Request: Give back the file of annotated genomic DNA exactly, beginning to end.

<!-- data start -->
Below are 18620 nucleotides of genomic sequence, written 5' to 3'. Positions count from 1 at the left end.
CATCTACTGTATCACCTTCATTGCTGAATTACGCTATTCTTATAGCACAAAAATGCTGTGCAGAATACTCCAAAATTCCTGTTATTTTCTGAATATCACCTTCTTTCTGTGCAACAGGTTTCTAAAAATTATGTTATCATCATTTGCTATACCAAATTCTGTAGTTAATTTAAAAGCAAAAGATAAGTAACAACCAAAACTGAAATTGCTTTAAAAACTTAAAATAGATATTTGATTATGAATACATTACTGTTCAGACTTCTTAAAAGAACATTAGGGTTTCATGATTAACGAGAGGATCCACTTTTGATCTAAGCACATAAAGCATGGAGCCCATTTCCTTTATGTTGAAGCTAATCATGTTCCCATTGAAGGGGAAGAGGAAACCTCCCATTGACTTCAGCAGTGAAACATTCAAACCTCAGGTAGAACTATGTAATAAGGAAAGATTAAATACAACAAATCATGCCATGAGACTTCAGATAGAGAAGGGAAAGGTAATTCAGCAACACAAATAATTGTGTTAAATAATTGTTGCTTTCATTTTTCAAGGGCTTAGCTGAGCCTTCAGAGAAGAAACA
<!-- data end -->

Below are 18620 nucleotides of genomic sequence, written 5' to 3'. Positions count from 1 at the left end.
CATCTACTGTATCACCTTCATTGCTGAATTACGCTATTCTTATAGCACAAAAATGCTGTGCAGAATACTCCAAAATTCCTGTTATTTTCTGAATATCACCTTCTTTCTGTGCAACAGGTTTCTAAAAATTATGTTATCATCATTTGCTATACCAAATTCTGTAGTTAATTTAAAAGCAAAAGATAAGTAACAACCAAAACTGAAATTGCTTTAAAAACTTAAAATAGATATTTGATTATGAATACATTACTGTTCAGACTTCTTAAAAGAACATTAGGGTTTCATGATTAACGAGAGGATCCACTTTTGATCTAAGCACATAAAGCATGGAGCCCATTTCCTTTATGTTGAAGCTAATCATGTTCCCATTGAAGGGGAAGAGGAAACCTCCCATTGACTTCAGCAGTGAAACATTCAAACCTCAGGTAGAACTATGTAATAAGGAAAGATTAAATACAACAAATCATGCCATGAGACTTCAGATAGAGAAGGGAAAGGTAATTCAGCAACACAAATAATTGTGTTAAATAATTGTTGCTTTCATTTTTCAAGGGCTTAGCTGAGCCTTCAGAGAAGAAACA